Coronavirus level in Salford

Weekly report of the Health Protection Board.

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Our latest figures, 26 November 2020

213.3 (down) - Weekly rate per 100,000 people (17 to 23 November)

11.9% (down) - Tests which are positive (15 to 21 November)

18 (down) - Number of deaths involving COVID-19 (7 to 13 November)

Message to residents from Dr Muna Abdel Aziz, Director of Public Health

Salford’s coronavirus transmission rates have dropped significantly from the introduction of Very High restrictions on 23 October and through the national second local down which started 5 November.

In the week ending 4 November, Salford’s positive case rate was reported as 618.5 per 100,000 population (over a seven day period).

By the week ending 22 November this rate had come down to 246.5 per 100,000. Salford is now approaching the average for England which was 202.4, with our local monitoring showing the rates continue to drop.

This reduction in new cases is due to the collective efforts of everyone who lives or works in Salford. I would like to thank our communities for actively following the rules, limiting their interactions with others, and avoiding household mixing. Your efforts have made a huge difference and reduced the risk to vulnerable people in the city.

All areas of the city and all communities were affected when we were at the peak in early November and it was not just in particular areas. This meant people were spreading the virus at work, at home and among their families. It is much harder to contain the virus in these circumstances. So again I do want to praise the community for following the advice on washing hands, wearing face coverings, keeping a distance, and in particular for staying at home when unwell. This has made all the difference.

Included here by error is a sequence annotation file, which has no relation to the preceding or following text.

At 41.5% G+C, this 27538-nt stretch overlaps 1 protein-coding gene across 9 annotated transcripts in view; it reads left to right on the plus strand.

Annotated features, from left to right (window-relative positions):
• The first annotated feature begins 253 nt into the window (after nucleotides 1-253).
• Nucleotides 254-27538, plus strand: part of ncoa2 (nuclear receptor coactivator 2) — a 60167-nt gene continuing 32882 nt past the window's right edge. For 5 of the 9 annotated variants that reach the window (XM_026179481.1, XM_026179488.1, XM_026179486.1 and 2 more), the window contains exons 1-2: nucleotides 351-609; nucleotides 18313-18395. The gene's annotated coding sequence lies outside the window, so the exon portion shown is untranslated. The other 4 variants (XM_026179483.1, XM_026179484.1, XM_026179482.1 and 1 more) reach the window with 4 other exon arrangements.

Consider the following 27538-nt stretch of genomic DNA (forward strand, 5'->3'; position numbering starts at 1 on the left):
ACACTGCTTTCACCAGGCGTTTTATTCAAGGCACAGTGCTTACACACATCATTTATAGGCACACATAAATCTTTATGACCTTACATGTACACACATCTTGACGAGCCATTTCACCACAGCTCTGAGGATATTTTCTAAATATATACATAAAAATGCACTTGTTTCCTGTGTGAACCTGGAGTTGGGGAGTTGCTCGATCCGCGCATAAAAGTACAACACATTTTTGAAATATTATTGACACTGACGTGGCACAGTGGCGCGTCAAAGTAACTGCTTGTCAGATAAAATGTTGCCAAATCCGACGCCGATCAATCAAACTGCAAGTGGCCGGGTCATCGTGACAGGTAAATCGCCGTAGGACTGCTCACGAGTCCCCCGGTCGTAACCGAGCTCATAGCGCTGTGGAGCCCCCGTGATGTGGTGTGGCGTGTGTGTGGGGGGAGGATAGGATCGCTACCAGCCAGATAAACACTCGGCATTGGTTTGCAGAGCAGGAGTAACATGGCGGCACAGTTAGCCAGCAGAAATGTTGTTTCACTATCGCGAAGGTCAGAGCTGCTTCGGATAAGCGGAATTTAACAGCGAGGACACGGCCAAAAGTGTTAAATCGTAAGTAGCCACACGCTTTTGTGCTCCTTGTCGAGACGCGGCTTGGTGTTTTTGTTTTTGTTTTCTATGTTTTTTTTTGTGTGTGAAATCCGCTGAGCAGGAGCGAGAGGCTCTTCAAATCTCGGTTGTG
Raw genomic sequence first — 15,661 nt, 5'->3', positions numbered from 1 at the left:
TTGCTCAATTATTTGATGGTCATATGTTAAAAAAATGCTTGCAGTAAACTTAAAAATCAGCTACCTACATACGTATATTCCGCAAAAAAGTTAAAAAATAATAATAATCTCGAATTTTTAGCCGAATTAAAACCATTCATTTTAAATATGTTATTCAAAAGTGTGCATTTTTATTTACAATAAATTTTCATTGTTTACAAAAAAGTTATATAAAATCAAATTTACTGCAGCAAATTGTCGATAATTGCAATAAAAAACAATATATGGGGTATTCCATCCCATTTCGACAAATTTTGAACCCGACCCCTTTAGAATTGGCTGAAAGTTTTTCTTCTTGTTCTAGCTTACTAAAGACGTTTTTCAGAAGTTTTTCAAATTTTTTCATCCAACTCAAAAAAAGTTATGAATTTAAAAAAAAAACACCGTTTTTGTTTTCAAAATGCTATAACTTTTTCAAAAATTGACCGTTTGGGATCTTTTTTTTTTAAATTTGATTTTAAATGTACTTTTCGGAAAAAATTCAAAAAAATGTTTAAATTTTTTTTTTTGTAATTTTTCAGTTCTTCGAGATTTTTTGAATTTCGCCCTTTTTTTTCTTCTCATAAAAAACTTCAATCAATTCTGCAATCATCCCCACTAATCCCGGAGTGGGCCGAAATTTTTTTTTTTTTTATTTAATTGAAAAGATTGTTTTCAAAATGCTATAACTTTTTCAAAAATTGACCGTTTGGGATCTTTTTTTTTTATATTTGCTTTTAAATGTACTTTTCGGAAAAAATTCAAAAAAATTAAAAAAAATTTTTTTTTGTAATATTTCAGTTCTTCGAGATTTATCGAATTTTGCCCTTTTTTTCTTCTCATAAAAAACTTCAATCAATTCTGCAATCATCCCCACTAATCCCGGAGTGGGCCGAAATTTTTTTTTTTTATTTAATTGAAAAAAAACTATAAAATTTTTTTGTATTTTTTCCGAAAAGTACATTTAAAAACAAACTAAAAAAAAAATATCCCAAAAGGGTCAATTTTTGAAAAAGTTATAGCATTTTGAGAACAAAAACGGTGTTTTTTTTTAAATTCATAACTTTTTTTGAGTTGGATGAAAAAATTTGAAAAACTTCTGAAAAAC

We need to continue this behaviour to continue to reduce levels and avoid rates increasing when shops open and in the lead up to Christmas.

On 2 December, Salford along with Greater Manchester will move into Tier 3 restrictions which will continue to limit social interactions.

I know many of you will be disappointed and I want to explain why Salford is in the top tier. Government has made decisions based on a number of measures including our overall case rate per 100,00 population, and whether it is rising or falling as well as whether it is above the national average rate for England. They have also reviewed hospital data which indicates how well the NHS is coping, the rate amongst the over 60s who are most at risk, and the level of positivity rates in local testing which indicates whether there are more people who have the virus who have not been tested.

Salford rates are still above the England average, the over 60s infection rate is 183 per 100,000 as of 22 November, and the positivity rate is high at around 11.9% (compared to 7% in September). Hospital data shows there are still too many COVID cases in hospital and in high dependency units. The numbers of COVID cases in hospital, together with the usual winter pressures remain challenging, and the NHS continue to operate strict precautions to reduce infection to staff and other patients.

Looking across Greater Manchester, while there has been continued improvement in weekly case rates they also remain very high, especially amongst those aged over 60, at around 260 per 100,000 people. The pressure on the local NHS is decreasing in some areas but remains a concern.

I hope you will understand the need for continuing actions and I urge everyone next week to continue to follow the national and the Tier 3 rules and guidance in order to bring down the number of cases and keep them as low as possible. Every small change we make can have a huge impact.

Salford’s Health Protection Board will be closely monitoring the Government’s key measures and ensuring we engage with communities where we are seeing high infection rates but low testing. The board would like to thank local people for their efforts and sacrifices to bring down the number of cases and urges anyone who is unwell to stay at home and get tested.   

Every small change we make can have a huge impact.

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